A wide-eyed look of astonishment glazed over my audience’s faces. Mouths opened and gasps were drawn, as cutlery clattered onto the table with a comedic clang.
My turn as magician was now in full force. The onlookers were captivated by this Caithnessian David Copperfield, as I delivered coup de grace:
“Ladies and Gentlemen, we have given you the television, the telephone, the Loch Ness Monster, and oh yes, the See-You-Jimmy-Hat, but none of these compare to that of the most essential and important Scottish invention…”
A hush gathers across the table. It is time:
“The Tunnocks Teacake.”
Cue rapturous applause, frenzied cheering and crying and fainting. The tourists at table 8 are left grinning ear to ear with mallow-flecked faces.
Much of my working life has been shaped and affected by tourists and tourism. My formative years were mainly spent working as a waiter in busy hotels and restaurants, and, being something of a sociable creature, I very much enjoyed engaging with local tourists. At times, I think, this was viewed as something of a strange habit. A few ex-colleagues had quite observantly noticed that some tourists didn’t even speak English, or remarked that phrases like “Excuse-moi, ou est le menu?” was like some sort of undecipherable foreign language.
I have always enjoyed the company of those who have an interest in the place I am from. Admittedly, more often than not, the people I spoke to in the hotels and restaurants were passing through to Orkney, but I was always happy to give them a little bit of information about the area. Sometimes they were pleasantly surprised, and sometimes they feigned interest, but to me, this was an opportunity to really showcase my homeland.
But why would I put myself through the theatrics of a Tunnocks Teacake presentation just to try and extol the virtues of my home?
The answer is that I very much love this part of the world. I have spent 27 happy years here, and I have been provided with a safe and comfortable environment, along with a good education, strong friendships, and excellent opportunities to grow and develop. Caithness has been kind to me.
The relative safety and comfort of my life here has, in turn, enabled me to forge a special relationship with Caithness and Sutherland; in particular I have learned to appreciate the vast and breath-taking landscapes of the area, and the wonderful archaeological embellishments which punctuate these strikingly beautiful regions. Though the archaeology of Caithness is understated – unlike the environs - a fascinating cultural narrative can be found within deepest strath and barest peatland plain, sheathed in nature, hidden by heather.
The archaeological landscape of Caithness has always had an allure for me, and I can’t help but gaze in a dreamlike fashion at the numerous ruined buildings or mounds which can be found across the region, wondering what was once there, and about the people who once live there. This is especially annoying for people when I’m in the car…even more so when I’m behind the wheel!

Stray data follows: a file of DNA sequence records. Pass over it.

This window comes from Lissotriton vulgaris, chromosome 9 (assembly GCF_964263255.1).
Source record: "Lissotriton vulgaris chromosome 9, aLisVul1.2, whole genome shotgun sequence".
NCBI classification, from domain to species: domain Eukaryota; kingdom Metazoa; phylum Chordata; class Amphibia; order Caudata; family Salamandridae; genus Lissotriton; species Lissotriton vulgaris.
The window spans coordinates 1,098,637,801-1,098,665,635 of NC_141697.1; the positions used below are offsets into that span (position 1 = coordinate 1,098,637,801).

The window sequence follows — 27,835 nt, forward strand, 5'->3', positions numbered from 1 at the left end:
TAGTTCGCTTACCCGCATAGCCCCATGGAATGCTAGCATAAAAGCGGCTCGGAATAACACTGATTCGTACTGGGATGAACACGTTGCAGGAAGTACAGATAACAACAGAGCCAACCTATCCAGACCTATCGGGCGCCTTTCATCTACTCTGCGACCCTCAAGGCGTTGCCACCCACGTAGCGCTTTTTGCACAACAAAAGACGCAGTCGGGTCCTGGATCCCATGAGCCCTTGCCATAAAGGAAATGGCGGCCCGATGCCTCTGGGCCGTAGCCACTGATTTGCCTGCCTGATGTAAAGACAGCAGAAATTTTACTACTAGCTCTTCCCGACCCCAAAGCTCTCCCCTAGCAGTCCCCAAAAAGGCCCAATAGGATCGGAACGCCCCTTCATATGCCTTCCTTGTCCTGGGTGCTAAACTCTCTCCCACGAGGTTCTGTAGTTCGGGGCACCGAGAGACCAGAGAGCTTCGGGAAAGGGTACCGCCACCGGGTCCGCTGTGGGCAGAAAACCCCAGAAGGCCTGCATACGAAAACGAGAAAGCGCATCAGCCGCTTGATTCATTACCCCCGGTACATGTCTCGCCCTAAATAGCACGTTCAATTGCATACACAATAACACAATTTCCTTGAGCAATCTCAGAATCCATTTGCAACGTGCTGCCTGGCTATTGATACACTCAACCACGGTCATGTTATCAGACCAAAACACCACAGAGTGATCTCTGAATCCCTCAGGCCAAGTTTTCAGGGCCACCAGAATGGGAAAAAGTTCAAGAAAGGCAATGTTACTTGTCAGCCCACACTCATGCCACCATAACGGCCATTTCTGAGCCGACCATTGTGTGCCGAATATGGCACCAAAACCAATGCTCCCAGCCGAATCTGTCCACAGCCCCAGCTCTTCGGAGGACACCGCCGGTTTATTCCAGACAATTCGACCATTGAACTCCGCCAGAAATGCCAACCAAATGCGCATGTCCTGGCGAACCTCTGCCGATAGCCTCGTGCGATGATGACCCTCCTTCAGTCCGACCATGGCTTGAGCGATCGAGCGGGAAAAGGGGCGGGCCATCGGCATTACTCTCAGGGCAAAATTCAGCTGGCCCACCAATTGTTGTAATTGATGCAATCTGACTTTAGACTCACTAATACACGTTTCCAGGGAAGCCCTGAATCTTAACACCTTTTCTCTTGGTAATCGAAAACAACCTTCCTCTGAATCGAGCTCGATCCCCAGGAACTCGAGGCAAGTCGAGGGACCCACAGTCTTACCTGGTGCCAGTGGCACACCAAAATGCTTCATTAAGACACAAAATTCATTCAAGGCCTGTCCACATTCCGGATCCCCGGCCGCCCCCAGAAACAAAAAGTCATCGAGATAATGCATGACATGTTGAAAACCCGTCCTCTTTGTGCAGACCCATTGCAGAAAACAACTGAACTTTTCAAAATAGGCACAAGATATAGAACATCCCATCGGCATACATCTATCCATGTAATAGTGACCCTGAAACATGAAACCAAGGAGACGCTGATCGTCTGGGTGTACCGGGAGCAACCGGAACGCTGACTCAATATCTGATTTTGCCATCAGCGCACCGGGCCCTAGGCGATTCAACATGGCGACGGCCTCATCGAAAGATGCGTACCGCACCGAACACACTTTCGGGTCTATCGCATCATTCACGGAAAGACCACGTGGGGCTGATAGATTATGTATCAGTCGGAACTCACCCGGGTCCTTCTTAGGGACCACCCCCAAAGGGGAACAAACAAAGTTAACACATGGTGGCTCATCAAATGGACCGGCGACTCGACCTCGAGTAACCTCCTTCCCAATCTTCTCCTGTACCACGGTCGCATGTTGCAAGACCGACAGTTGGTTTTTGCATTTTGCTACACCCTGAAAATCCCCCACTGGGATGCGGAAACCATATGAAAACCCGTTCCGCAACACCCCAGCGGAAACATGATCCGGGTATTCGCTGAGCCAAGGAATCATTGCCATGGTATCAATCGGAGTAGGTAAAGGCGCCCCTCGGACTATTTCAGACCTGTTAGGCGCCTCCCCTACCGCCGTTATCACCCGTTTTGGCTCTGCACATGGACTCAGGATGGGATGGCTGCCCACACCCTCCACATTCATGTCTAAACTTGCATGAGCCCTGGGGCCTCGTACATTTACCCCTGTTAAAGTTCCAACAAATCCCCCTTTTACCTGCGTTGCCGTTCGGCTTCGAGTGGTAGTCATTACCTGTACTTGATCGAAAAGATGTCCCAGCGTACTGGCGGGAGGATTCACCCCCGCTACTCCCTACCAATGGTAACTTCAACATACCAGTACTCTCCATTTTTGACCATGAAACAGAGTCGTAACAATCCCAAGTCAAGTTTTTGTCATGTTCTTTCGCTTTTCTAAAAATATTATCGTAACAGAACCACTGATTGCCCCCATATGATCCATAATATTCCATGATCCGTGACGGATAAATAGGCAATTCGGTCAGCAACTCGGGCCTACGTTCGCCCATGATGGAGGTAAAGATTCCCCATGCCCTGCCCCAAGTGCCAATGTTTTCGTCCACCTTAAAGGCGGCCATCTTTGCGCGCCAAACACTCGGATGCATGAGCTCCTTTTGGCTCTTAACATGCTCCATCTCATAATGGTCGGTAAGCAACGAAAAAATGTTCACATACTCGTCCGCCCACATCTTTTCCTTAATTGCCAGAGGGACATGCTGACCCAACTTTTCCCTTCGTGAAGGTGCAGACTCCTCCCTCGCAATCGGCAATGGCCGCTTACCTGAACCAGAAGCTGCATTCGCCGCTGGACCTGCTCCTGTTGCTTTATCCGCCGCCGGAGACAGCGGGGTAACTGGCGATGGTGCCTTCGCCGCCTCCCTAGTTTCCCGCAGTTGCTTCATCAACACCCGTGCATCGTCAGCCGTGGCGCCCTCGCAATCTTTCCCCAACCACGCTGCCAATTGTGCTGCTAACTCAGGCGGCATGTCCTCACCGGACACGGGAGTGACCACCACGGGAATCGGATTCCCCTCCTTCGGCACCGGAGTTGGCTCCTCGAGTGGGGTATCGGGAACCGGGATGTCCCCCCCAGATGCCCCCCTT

It’s only natural to want to know more about yourself, your history and cultural identity, and archaeology assists with just that. It’s always a pleasure to find something interesting in an excavation too – I mean, just think about the excitement of excavating the back of the couch to find upon the Holy Grail – the fabled lost remote control. Archaeology is a bit like that, but even better.
I reserve, however, a special interest for the brochs of Caithness. Brochs are huge drystone towers, unique to Scotland, and sometimes cited as the pinnacle of prehistoric architecture, or, more fantastically, as Scotland’s first skyscrapers. There are at least 170 brochs in Caithness – more so than anywhere else in Scotland – yet most are now no more than piles of rubble or grassy hillocks, having been robbed of their dignity and stone a long time ago, to make much of Caithness’ famous drystone dykes.
However, at Caithness Broch Project, we want to explore and investigate these structures in further detail. We want to make the broch the cultural icon for Caithness, a source of pride and inspiration. We hope to achieve this through a number of exciting projects, ranging from the creation of a Lego broch by ‘Brick to the Past’; to archaeological excavations at broch sites, as well as conservation projects at existing historic sites. Our ultimate aim is to create a replica broch, which would serve as a first-class tourist attraction and a vivid living history experience – we expect that all of this would go a long way to restore understanding and interest in Caithness’ cultural past, as well as making the area a viable heritage tourism destination.
All this, of course, requires a lot of work and effort, and a constant level of commitment and enthusiasm. Fortunately I find myself in an inspiring part of the world, and, to both help unwind and learn more about my past, I enjoy a ramble to archaeological sites in the far north. You may be surprised that my favourite place in the north Highlands is neither in Caithness, nor is it a broch – but rather, a collection of historic and archaeological sites just east of Durness, beside Loch Eriboll, in Sutherland.
It’s always a delightful drive ‘oot west’, from Thurso, especially on a good day, when you can see out Cape Wrath, and the blue silhouettes of Ben Loyal and Ben Hope draw you closer…
Past farms and free range egg signs. Past lanolin traffic jams. Past ultra-rural-Scottish shops (serving mainly broken lighters and last century’s papers). Past passing place. Past deserted beaches. Past serene lochs. Past WATCH OUT FOR THAT BLOODY STUPID GROUSE!! Past postcard-picture villages…